(Y3K Recipes Issue No.17 – Mar/ Apr 2005)
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马 发 贸 易 MA FATT TRADING
97, Jalan Besar, 71650 Titi, Jelebu, Negeri Sembilan. Tel: 012-762 4827
The drive to reach Titi, a small laidback town in the Jelebu district of Negeri Sembilan took us an hour from Kuala Lumpur. At the old trunk road off 9th miles, Cheras, we drove past the Pekan Batu 14 area and the Semenyih dam. The sign B32/ N32 lead us to Kuala Klawang and it is hard to imagine how winding but serene this stretch can be, before Titi town can be seen.
Titi has a certain rustic charm with an environment very close to nature. This town is home to a population of 3,000 residents with the Hakkas being the majority clan. The allure of Titi has always been associated with its agricultural crops like tuber plants of tapioca and sweet potatoes. The Sarawak variety of pineapples has been successfully grown here and sweet juicy sugar canes is another good crop found.
About two years ago, a big group of the younger generation had left home to work in the big cities. Not everyone likes to till the land and this marked very deserted streets during the day. We walked past the bank, the sole one in this town and found the Siew's family workshop on the opposite side of the road.
They manufacture a traditional snack known as "Mah Chi Chang" which is very similar to the famous Bidor snack, "Sak Kei Mah". The eggs fragrance is stronger than "Sak Kei Mah" and has a rather crisp bite. Toasted sesame seeds and groundnuts thrown in gives it an extra crunch. We detected a touch of lemon juice flavouring in the sugary molasses used to bind the ingredients together.
As senior lady, Mrs. Siew weighed the flour and butter ingredients, she explained to us, how authentic this snack is to the Hakkas. She then mixed the ingredients together with another mixture of beaten eggs and yeast. It was poured into a processor and mixed for 10 minutes to form a dough. The dough was kneaded manually before covering it, to allowed fermentation to take place. In the midst of the waiting period, senior Papa Siew briefed us on his two other 'prized' snacks, namely Miah Chang (a dried rice, nutty snack) and another Yin Yeong Paeng. The latter is actually a combination of the first two snacks, thus the merge of this wonderful biscuit.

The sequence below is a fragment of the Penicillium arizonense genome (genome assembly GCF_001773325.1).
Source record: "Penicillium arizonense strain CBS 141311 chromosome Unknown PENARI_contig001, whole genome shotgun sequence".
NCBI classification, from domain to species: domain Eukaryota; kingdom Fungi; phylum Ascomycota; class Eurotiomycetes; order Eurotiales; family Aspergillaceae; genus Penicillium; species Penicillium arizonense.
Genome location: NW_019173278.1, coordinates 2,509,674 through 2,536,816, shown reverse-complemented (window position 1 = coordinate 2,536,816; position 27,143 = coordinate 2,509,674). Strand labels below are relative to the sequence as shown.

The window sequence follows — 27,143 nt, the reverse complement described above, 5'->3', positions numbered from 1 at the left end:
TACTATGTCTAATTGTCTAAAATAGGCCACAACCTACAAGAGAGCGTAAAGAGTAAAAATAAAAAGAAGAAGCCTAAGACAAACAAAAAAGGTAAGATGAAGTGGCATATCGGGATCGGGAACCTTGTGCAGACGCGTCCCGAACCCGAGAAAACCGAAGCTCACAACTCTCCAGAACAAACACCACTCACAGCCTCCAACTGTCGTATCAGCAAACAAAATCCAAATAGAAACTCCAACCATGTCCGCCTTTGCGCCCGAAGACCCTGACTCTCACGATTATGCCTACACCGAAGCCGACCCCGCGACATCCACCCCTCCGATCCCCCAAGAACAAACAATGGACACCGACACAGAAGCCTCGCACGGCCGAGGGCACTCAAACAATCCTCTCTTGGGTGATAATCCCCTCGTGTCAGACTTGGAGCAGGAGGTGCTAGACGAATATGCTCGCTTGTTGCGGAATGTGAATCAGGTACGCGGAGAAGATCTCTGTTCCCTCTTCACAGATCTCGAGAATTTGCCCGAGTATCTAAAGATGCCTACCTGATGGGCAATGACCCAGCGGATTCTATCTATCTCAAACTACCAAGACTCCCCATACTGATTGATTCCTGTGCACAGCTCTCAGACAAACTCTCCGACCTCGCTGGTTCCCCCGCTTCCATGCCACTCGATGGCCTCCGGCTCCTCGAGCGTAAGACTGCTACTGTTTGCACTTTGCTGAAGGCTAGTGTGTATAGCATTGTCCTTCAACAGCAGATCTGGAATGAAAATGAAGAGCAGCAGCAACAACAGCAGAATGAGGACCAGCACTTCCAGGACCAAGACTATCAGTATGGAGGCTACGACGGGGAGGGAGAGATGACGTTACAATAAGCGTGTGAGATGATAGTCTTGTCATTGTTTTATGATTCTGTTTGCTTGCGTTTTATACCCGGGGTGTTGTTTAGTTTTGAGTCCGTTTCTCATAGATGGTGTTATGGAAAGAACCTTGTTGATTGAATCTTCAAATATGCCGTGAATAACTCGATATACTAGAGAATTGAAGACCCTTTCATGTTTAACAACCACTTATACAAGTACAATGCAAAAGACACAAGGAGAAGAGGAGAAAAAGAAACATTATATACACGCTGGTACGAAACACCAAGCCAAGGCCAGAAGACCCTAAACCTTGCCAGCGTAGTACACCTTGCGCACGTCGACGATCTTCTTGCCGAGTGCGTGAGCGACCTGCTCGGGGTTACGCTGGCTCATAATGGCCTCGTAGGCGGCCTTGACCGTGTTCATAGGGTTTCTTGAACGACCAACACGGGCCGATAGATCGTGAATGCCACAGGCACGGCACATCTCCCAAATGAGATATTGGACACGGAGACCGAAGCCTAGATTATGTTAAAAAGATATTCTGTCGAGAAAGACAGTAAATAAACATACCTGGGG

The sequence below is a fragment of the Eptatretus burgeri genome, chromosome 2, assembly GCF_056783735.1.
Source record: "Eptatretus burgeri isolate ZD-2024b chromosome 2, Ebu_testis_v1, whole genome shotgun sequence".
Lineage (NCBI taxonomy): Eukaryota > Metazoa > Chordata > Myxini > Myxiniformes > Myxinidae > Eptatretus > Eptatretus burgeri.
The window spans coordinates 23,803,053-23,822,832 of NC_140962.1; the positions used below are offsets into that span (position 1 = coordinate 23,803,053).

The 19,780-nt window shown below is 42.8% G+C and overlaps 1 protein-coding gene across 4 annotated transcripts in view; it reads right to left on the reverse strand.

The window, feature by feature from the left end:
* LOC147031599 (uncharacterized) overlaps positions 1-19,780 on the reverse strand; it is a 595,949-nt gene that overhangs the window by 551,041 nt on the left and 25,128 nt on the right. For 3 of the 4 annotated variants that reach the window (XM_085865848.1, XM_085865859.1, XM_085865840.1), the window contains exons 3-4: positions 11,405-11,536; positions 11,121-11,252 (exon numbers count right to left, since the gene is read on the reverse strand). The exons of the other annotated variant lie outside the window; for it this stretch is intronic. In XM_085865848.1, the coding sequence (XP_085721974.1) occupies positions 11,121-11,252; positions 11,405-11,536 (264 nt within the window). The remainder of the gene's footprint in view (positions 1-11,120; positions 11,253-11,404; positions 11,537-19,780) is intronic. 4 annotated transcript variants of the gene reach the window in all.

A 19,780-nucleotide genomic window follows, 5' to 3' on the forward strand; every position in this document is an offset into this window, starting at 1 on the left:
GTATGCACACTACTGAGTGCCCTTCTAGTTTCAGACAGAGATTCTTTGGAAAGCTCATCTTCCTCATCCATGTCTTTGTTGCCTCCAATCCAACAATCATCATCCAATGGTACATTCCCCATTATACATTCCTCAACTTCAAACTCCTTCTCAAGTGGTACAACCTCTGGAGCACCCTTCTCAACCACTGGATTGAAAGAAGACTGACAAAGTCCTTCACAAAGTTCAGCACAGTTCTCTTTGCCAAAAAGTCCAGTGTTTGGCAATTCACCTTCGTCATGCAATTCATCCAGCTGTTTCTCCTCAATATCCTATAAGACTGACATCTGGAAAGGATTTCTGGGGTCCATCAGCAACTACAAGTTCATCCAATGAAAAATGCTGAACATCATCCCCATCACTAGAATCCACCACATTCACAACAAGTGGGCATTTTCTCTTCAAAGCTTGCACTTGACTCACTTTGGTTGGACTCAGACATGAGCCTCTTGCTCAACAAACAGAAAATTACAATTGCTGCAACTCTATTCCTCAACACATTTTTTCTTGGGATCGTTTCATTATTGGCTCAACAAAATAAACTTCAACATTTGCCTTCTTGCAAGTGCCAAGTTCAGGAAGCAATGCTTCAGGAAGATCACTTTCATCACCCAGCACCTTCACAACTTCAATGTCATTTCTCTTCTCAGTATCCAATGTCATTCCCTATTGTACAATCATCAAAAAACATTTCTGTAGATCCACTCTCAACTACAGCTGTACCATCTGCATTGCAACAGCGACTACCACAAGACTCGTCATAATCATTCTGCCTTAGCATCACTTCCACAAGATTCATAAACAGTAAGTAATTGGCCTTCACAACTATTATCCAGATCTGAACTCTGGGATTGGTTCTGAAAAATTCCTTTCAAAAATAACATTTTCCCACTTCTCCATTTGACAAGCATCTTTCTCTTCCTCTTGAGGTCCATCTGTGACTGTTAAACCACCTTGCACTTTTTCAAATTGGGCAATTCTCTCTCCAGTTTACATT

After the fermentation period, junior lady, Mrs. Siew placed the dough on a clean tabletop. She sliced it into pieces, flattened them before allowing her husband to compressed them into thin slices with an electric machine. The dough slices were shredded further before younger sister, Miss Siew hands them to her mother for the deep-frying process. The golden-yellow fried pastry shreds were mixed with nuts and sesame seeds. Accordingly, special care is taken to clean the sesame seeds and nuts to ensure they are free of grits as it passes through sieves. A big wok is used to cook a sugary syrup and the nutty fried pastry shreds were mixed in. this mixture is then poured into custom-made moulds which has been coated with extra sesame seeds at the base. Four pairs of hands compressed it tight before slicing to the desired sizes whilst still hot. Packaging was done immediately to sealed in the crispness.
This strong bonded family delivers good stuff and we sincerely hope, cottage industries like the Siew's family will always remain significant. Traditional snacks should remain forever.
Recipe of Mah Chee Chang (A Hakka snack similar to Sak Kei Mah)
Ingredients: (commercial recipe)
4.5 kg plain flour
20 eggs (double A grade)
2 packets instant yeast (nett weight granules combined is 22g)
1.3kg peanuts (toasted, skinned)
200g sesame seeds (toasted, divide into 3 parts, 1st part 100g, 2nd & 3rd parts 50g each)
1. Break eggs into a big mixing bowl. Beat it with a balloon whisky wire whisk.
2. In a big electric mixer, place flour in the mixing bowl. Add in butter, beaten eggs, instant yeast granules. Beat for 10 minutes till a dough is formed.
3. Remove dough and knead it manually. Cover with a piece of cloth for an hour to ferment it.
4. Cut dough into small pieces. Flatten each piece with a basin or rolling pin.
5. Use a knife to cut dough into lengthy strips. Deep-fry strips in hot oil till golden coloured. Remove and drain off excess oil.
6. Spread no.(5) into a big wok. Add nuts on top and the first part of 100g sesame seeds. Place the second part of 50g sesame seeds into a longish-shaped mould. Keep aside.
7. Pour the prepared syrup (recipe below) on no.(6). Stir to combine thoroughly before pouring the whole contents into the longish-shaped mould. Press surface hard to level it.
8. Scatter the third part of 50g sesame seeds on top. Press surface once more. Cool till it hardens before slicing into big chunks for packaging.
To make syrup
2.1 kg white sugar
1 heaped tbsp butter
150ml lime juice/ limau nipis
1 heaped tbsp maltose/ mak ngah tong
1. Combine sugar, water, butter in a big wok. Bring it to a boil over high heat, stirring at all times. Add in lime juice and maltose. After 15 minutes of stirring, it should be golden coloured.
2. To test if syrup is ready, spoon up a tablespoon of it. Pour the syrup into a bowl filled with water. Test the texture with your finger. It should resemble the commercial maltose texture.